Author: marklutter

Refugee cities

I wrote a piece for Medium arguing that refugee cities could help solve the European refugee crisis. Long story short, more immigration would be best, but is politically impossible. Next best solution, build new cities on uninhabited Greek island. There is already funding. All Greece needs to do is get out of the way. Here’s a sample.

With that in mind, innovative solutions are required. Accepting more refugees is appealing on humanitarian grounds but objectionable to traditionalists in many countries throughout Europe, and to workers who have seen no wage growth and few new employment opportunities since the financial crisis of 2008. One pioneering solution, which several groups and individuals are advocating, is to create a semi-autonomous city in the Mediterranean for refugees. Importantly, the refugees would be allowed to work and own property and businesses, producing value and thus ensuring the city did not become a giant refugee camp. At the same time, refugees would be prevented from entering the rest of Europe, making the city politically acceptable.

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The limits of private governance

I was invited to respond to Ed Stringham’s new book and lead essay on Cato Unbound. Here is a snippet.

The success of private governance depends on whether the previous actions of participants are easily identifiable. If so, cheaters will be avoided and cooperators will be interacted with again. However, there are a class of people for whom their previous actions are not easily identifiable.

Imagine you are an entrepreneur in the third world. You have started a business, but cannot grow it because you are capital constrained. Banks are unwilling to lend you money because the government cannot be trusted to recover capital if you are late during repayment. Because you are a new entrepreneur there is not enough information about your ability and willingness to repay loans for the bank to simply trust you.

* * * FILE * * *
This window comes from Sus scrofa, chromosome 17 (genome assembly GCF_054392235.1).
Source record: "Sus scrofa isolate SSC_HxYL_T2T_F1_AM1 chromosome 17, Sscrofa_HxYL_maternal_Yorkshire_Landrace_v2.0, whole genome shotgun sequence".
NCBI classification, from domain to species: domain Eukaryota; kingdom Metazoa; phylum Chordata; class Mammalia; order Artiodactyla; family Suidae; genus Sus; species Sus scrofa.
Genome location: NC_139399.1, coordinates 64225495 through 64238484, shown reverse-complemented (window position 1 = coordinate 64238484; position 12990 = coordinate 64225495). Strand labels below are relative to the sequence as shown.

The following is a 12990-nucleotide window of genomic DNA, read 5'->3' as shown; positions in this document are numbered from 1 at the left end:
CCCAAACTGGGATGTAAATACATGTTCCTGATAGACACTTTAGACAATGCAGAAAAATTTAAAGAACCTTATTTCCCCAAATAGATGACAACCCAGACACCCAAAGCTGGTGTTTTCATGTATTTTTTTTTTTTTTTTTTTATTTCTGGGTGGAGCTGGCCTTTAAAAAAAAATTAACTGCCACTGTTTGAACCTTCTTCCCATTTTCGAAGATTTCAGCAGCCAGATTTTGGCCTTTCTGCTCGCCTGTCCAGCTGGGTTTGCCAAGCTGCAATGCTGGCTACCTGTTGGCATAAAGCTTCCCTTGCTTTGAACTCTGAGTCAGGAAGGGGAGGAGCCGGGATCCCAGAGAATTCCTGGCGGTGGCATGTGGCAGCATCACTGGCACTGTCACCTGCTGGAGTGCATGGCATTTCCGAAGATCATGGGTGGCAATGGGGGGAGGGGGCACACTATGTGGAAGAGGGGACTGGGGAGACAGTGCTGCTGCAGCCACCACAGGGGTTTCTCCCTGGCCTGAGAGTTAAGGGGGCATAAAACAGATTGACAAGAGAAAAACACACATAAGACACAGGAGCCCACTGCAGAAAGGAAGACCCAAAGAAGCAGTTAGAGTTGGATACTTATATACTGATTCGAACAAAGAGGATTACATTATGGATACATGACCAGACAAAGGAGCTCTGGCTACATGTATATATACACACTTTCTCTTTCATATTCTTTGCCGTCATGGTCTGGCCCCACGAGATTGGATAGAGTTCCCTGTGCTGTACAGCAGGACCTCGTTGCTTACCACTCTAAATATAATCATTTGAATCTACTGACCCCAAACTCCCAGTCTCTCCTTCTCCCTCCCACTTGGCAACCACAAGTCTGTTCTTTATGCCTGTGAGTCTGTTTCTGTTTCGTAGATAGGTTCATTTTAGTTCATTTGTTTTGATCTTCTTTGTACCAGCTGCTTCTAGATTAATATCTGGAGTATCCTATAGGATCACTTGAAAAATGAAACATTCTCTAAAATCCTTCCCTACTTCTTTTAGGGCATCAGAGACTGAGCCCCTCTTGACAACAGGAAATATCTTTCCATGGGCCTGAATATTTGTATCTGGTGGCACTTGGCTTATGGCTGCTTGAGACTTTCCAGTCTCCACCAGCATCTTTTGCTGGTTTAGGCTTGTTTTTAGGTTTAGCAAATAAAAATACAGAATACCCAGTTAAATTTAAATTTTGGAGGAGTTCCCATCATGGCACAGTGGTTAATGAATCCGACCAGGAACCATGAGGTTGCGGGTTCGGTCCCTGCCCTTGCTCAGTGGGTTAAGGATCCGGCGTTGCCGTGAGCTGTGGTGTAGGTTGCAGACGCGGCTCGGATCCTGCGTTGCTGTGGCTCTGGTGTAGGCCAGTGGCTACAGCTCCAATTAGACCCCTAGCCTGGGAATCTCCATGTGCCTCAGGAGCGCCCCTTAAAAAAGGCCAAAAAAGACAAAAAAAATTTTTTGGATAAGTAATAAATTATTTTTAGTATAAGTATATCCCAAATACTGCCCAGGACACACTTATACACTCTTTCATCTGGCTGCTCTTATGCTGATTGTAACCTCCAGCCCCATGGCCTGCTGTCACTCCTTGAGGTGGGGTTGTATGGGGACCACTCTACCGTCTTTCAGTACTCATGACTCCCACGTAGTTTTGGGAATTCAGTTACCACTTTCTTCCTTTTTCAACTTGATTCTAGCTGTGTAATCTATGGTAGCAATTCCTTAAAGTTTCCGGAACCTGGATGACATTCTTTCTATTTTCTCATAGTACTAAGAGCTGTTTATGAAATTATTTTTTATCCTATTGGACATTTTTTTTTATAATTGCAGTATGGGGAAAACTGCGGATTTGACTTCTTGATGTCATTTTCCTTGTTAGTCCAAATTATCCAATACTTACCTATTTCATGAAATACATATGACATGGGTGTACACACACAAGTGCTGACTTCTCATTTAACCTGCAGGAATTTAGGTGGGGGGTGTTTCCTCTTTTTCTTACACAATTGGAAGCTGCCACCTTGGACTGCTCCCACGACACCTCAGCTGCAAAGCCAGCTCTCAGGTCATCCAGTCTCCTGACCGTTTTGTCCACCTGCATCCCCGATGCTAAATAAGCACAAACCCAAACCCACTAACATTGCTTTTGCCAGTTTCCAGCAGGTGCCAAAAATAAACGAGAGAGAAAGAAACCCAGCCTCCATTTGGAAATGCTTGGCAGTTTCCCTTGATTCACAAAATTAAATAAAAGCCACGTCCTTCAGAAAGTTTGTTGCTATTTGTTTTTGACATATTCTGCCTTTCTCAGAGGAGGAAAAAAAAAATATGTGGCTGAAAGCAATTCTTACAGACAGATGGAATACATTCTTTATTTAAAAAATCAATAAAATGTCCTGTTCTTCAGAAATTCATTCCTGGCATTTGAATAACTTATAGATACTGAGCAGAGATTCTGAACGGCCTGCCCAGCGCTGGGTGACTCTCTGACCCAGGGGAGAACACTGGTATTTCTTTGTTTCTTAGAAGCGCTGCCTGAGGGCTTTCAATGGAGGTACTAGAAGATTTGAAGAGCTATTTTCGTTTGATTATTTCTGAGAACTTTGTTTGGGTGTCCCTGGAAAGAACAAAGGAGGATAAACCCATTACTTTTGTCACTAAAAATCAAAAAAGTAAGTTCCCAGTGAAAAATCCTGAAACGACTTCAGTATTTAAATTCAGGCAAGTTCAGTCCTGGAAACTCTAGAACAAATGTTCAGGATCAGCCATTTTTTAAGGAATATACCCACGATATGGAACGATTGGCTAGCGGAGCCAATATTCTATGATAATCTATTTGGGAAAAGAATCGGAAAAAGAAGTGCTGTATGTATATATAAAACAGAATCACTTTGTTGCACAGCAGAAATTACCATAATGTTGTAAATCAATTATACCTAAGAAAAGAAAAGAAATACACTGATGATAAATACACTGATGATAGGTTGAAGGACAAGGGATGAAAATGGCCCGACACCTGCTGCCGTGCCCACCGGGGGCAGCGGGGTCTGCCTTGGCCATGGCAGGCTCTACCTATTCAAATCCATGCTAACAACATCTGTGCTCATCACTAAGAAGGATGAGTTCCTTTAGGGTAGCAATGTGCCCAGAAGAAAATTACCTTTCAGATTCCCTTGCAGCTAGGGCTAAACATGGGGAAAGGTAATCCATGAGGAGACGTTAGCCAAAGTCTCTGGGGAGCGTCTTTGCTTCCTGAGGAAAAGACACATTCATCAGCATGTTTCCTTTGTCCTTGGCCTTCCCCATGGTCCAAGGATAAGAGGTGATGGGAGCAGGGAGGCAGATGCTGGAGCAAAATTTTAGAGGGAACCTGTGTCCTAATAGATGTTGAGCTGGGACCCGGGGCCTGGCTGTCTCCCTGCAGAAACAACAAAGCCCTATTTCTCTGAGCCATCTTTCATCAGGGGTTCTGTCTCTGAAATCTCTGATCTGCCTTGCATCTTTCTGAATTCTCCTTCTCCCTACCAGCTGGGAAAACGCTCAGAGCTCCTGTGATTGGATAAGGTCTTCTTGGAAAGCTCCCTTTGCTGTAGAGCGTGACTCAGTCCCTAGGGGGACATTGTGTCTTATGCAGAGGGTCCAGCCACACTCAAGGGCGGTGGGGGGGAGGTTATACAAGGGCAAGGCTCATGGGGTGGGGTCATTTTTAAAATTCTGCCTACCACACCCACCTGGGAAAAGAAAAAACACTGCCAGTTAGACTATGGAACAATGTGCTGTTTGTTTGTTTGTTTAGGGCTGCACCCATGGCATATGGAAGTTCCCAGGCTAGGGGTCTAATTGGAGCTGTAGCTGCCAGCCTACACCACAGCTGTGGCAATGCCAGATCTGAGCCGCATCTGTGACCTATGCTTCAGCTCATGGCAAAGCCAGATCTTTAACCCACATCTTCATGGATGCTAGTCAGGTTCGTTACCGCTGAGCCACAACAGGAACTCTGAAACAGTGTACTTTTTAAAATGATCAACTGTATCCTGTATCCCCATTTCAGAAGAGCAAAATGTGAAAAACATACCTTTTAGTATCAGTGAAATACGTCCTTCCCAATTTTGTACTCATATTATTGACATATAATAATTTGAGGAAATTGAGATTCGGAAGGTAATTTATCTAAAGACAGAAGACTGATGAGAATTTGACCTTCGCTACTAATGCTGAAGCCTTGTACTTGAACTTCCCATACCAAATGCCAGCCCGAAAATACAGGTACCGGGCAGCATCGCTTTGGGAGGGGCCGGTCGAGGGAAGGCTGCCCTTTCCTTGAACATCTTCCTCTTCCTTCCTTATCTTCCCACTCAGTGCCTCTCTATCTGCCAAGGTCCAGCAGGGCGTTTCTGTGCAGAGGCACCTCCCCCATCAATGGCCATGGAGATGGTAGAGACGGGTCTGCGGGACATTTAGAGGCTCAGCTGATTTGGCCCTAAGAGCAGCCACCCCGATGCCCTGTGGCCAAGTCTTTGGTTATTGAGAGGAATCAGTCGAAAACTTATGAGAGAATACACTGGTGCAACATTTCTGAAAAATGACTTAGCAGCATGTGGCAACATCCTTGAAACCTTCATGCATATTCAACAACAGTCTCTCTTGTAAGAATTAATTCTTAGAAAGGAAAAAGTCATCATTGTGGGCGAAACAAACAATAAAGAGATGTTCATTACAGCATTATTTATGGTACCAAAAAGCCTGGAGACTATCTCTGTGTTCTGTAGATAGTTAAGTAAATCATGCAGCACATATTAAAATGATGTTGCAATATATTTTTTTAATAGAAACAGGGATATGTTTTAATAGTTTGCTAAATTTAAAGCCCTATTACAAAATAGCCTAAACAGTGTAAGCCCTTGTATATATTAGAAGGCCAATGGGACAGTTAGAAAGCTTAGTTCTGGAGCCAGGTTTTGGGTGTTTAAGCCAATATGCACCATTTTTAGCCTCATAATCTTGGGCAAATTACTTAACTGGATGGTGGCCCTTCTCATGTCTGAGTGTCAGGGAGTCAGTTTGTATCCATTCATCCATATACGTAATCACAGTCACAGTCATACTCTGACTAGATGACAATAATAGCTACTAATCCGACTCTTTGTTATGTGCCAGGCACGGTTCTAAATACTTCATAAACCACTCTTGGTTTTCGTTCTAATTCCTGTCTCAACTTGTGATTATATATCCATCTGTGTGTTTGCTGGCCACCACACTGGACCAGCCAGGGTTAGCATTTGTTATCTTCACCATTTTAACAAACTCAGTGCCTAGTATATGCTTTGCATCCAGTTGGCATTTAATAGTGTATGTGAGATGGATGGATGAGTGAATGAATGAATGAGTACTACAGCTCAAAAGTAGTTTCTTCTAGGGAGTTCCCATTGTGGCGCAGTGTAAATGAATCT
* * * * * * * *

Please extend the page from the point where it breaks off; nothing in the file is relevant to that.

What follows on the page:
If we ignore the government failure of enforcing the banking contract, it is also apparent that a private governance mechanism cannot solve this need. And a recent paper by David McKenzie suggests it is stronger than usually recognized.

McKenzie examines the results of a business competition in Nigeria where a randomized selection of 729 firms were given an average of $50,000. After three years he found, “Surveys tracking applicants over three years show that winning the business plan competition leads to greater firm entry, higher survival of existing businesses, higher profits and sales, and higher employment, including increases of over 20 percentage points in the likelihood of a firm having 10 or more workers. These effects appear to occur largely through the grants enabling firms to purchase more capital and hire more labor.”

The conversation will continue and I will likely add additional commentary here. After the conversation has ended I plan to summarize it here.

Why private cities?

I have been interested in the creation of private cities for some time. A recent email exchange with Paul Romer (who I want to say was kind and clearly communicated with me which I very much appreciate as I have been critical of his work and he is a person whose time is very valuable) has led me to realize that I should write up a 15-minute pitch explaining my beliefs.

First, why care about laws at all? Romer’s TED talk is still probably the best introduction. Basically, rich countries are rich because they have good governments, poor countries are poor because they have predatory governments. A good government is one that allows private property, contract, exchange, rule of law, and organization. A bad government is one that prevents those things. With private property, contract, exchange, rule of law, and organization people learn to produce wealth, trade and have a higher standard of living. This is not just my opinion, it has become close to a consensus among economists who study the issue (see here for the best introduction, here, here, and here for econometrics, and here for a more advanced “why” analysis).